“If you wish to live and thrive/Let the spider run alive.”
“You kill a spider, you kill your luck.”
“You kill a spider in a new house, the house will never be clean.”
Spiders and good luck go together like a cup and saucer. Two thousand years ago, the Romans carried little spiders of gold or silver to enhance their fortunes.
It’s still a good idea to let spiders live because they control insects. At the same time, I draw the line with brown recluse spiders.
We had an infestation this summer. I had heard people worry about brown spiders but I never worried about them. In fact, I didn’t know how they looked. Now, I know!
The brown recluse spider has a small body and long legs, and walks on its tiptoes. It has six eyes – arranged in three pairs. It is sometimes called the violin spider because it has a small violin-shaped pattern on its head. It can live more than 10 years.
A very shy spider, the brown recluse will try to run away from a threatening situation and it only bites when cornered. Unfortunately, its bite can have serious consequences.
We knew for sure that we wanted to get rid of these spiders. But we didn’t want to put toxic poisons in our living environment, so I researched the options and chose pyrethrum—an insecticide made of painted daisies and chrysanthemums.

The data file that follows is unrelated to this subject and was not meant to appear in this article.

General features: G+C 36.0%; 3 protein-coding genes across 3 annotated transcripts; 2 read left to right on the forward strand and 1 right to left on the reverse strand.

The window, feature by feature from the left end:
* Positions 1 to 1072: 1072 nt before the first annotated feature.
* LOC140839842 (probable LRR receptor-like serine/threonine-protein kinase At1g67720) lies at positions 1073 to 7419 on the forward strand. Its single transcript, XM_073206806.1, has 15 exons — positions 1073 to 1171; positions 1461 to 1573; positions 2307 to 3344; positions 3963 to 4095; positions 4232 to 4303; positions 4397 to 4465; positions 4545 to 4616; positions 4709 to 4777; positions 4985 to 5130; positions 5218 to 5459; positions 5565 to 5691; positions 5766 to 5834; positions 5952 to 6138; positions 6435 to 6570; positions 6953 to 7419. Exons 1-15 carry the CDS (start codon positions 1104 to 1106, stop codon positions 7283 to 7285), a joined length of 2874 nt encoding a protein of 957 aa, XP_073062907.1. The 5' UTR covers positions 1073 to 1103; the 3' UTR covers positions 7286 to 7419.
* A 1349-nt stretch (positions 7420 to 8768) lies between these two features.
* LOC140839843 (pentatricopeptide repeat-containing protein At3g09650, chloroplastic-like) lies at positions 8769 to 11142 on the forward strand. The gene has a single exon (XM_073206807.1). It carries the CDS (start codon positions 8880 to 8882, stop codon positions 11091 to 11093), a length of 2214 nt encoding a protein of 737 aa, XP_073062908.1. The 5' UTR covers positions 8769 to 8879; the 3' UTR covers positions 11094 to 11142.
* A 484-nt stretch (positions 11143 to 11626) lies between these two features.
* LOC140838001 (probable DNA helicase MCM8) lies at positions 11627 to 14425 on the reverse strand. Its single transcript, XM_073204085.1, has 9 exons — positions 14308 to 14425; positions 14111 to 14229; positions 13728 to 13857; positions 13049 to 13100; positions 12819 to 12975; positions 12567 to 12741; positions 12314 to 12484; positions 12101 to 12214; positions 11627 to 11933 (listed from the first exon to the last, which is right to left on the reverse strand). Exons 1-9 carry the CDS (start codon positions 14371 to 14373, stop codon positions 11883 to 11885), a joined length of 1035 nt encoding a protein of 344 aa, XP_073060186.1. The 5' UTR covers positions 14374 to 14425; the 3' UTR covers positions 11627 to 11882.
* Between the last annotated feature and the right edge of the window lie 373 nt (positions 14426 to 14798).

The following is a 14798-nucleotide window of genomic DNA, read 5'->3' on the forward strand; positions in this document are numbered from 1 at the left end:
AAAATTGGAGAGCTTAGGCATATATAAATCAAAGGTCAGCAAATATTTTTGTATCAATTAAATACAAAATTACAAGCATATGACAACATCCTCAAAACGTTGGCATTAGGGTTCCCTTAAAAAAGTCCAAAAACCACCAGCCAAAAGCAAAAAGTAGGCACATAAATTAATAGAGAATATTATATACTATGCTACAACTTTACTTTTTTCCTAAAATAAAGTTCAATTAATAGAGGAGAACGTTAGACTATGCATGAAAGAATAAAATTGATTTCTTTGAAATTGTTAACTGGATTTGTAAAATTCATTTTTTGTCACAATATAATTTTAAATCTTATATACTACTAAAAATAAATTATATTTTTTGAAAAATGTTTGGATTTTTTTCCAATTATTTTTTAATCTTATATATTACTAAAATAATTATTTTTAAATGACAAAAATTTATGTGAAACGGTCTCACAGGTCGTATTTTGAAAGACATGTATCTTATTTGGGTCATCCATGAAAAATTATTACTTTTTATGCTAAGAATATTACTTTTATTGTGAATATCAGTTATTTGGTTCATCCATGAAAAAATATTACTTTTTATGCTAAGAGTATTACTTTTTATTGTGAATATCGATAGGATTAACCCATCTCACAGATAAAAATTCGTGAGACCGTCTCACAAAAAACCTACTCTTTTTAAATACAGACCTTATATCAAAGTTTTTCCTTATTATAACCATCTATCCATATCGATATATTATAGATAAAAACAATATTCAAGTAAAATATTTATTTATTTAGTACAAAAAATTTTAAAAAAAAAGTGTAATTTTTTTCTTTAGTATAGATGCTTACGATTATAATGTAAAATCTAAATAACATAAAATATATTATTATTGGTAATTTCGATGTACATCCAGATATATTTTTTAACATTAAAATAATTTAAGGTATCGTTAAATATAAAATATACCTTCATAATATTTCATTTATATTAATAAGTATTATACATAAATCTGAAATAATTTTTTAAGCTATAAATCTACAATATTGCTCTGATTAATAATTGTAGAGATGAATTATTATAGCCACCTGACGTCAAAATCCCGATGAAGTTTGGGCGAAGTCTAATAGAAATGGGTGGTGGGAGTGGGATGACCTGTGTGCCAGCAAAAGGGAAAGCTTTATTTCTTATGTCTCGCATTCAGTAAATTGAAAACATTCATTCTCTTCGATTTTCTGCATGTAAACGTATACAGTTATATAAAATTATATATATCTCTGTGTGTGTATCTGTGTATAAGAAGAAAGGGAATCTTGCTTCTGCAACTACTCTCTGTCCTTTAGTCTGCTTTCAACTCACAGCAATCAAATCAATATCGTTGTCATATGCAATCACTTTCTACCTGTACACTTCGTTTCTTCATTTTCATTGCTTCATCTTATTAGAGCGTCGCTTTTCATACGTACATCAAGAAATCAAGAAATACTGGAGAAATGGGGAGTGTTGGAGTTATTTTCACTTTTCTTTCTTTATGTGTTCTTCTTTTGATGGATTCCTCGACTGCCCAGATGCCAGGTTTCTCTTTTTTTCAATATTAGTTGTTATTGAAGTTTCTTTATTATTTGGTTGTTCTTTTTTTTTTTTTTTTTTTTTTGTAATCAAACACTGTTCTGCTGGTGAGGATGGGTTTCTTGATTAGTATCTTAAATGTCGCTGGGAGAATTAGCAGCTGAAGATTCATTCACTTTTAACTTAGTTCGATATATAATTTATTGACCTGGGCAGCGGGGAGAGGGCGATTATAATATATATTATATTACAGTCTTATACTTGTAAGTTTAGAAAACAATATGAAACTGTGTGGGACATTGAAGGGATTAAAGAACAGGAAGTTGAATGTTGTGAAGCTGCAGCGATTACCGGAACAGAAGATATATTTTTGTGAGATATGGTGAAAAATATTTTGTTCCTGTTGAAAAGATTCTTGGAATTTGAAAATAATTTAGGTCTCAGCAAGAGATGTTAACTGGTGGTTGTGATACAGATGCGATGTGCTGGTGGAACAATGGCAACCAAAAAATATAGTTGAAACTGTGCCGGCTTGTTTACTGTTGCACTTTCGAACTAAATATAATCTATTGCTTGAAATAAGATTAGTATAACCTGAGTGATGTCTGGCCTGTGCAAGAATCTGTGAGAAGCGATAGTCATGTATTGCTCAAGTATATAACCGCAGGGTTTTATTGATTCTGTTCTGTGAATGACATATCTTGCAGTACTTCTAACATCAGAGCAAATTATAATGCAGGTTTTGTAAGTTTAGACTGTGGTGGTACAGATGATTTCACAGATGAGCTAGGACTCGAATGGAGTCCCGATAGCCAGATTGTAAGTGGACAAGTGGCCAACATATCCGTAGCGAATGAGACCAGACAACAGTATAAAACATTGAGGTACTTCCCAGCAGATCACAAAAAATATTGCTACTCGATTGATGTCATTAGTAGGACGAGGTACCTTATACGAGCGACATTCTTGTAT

I found that pyrethrum was used as a pesticide as early as the 1700s and was used by United States troops against malaria-carrying mosquitoes in World War II.
And that made me think of our experience in Edmonton in the late 1950s. Every time we went to the park, mosquitoes were a serious problem until one summer, a graduate student, who had been doing research on mosquito control, supervised the spraying of the breeding grounds west of the city. It was wonderful—long, cool summer evenings without mosquitoes.
This researcher didn’t use pyrethrum like the troops of World War II. He sprayed the lakes and rivers with a new insecticide called DDT.
Before long, DDT was the pesticide of choice. Women sprayed it in their kitchens, home owners sprayed their elm trees to rid them of Dutch elm disease, and every state sprayed its lakes and rivers.
Then researchers in Michigan noticed that after a massive spraying of elm trees 90 percent of the robins in the area died. Similar reports popped up everywhere.
To warn us what DDT could do to birds and humans, Rachel Carson wrote “Silent Spring” in 1962 and testified before Congress in 1963. She envisioned a spring without birds.
Because of her influence, Carson has been dubbed the mother of the modern environmental movement and her book is still a classic.
Because of damage to wildlife and the potential harm to human health, the use of DDT was banned in this country in 1973.
The lesson of DDT is a piece of our collective history that we must never forget.
For the sake of your family, the earth and future generations, research environmentally friendly options and read labels before you spray.
Copyright 2002 Marie Snider
Marie Snider is an award-winning healthcare writer and syndicated columnist.
Write Marie Snider at firstname.lastname@example.org or visit her website at www.visit-snider.com.